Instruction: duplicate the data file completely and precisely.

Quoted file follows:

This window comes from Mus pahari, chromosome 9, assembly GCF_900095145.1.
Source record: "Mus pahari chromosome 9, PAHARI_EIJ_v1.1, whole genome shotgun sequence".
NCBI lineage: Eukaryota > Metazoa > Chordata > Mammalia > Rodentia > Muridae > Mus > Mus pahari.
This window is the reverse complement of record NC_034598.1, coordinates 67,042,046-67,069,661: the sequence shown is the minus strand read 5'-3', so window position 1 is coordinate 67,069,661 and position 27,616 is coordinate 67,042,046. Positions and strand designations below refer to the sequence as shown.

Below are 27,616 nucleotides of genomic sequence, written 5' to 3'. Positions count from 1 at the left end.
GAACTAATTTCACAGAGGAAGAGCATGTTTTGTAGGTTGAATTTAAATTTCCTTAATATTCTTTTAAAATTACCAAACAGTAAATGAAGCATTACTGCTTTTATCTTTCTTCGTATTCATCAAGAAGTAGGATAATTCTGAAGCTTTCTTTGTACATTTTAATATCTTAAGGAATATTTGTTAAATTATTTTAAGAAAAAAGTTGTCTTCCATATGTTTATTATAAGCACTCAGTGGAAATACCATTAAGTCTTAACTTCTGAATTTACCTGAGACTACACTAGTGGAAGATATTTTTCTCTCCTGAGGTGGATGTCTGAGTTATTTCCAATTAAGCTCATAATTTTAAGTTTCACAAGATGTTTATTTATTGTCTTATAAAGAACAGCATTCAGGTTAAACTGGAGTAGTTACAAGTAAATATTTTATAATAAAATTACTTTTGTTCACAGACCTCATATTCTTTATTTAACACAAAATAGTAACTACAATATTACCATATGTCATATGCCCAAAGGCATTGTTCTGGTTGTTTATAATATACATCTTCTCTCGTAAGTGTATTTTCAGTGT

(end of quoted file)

This window comes from Mus pahari, chromosome 9, assembly GCF_900095145.1.
Source record: "Mus pahari chromosome 9, PAHARI_EIJ_v1.1, whole genome shotgun sequence".
NCBI lineage: Eukaryota > Metazoa > Chordata > Mammalia > Rodentia > Muridae > Mus > Mus pahari.
This window is the reverse complement of record NC_034598.1, coordinates 67,042,046-67,069,661: the sequence shown is the minus strand read 5'-3', so window position 1 is coordinate 67,069,661 and position 27,616 is coordinate 67,042,046. Positions and strand designations below refer to the sequence as shown.

Below are 27,616 nucleotides of genomic sequence, written 5' to 3'. Positions count from 1 at the left end.
GAACTAATTTCACAGAGGAAGAGCATGTTTTGTAGGTTGAATTTAAATTTCCTTAATATTCTTTTAAAATTACCAAACAGTAAATGAAGCATTACTGCTTTTATCTTTCTTCGTATTCATCAAGAAGTAGGATAATTCTGAAGCTTTCTTTGTACATTTTAATATCTTAAGGAATATTTGTTAAATTATTTTAAGAAAAAAGTTGTCTTCCATATGTTTATTATAAGCACTCAGTGGAAATACCATTAAGTCTTAACTTCTGAATTTACCTGAGACTACACTAGTGGAAGATATTTTTCTCTCCTGAGGTGGATGTCTGAGTTATTTCCAATTAAGCTCATAATTTTAAGTTTCACAAGATGTTTATTTATTGTCTTATAAAGAACAGCATTCAGGTTAAACTGGAGTAGTTACAAGTAAATATTTTATAATAAAATTACTTTTGTTCACAGACCTCATATTCTTTATTTAACACAAAATAGTAACTACAATATTACCATATGTCATATGCCCAAAGGCATTGTTCTGGTTGTTTATAATATACATCTTCTCTCGTAAGTGTATTTTCAGTGT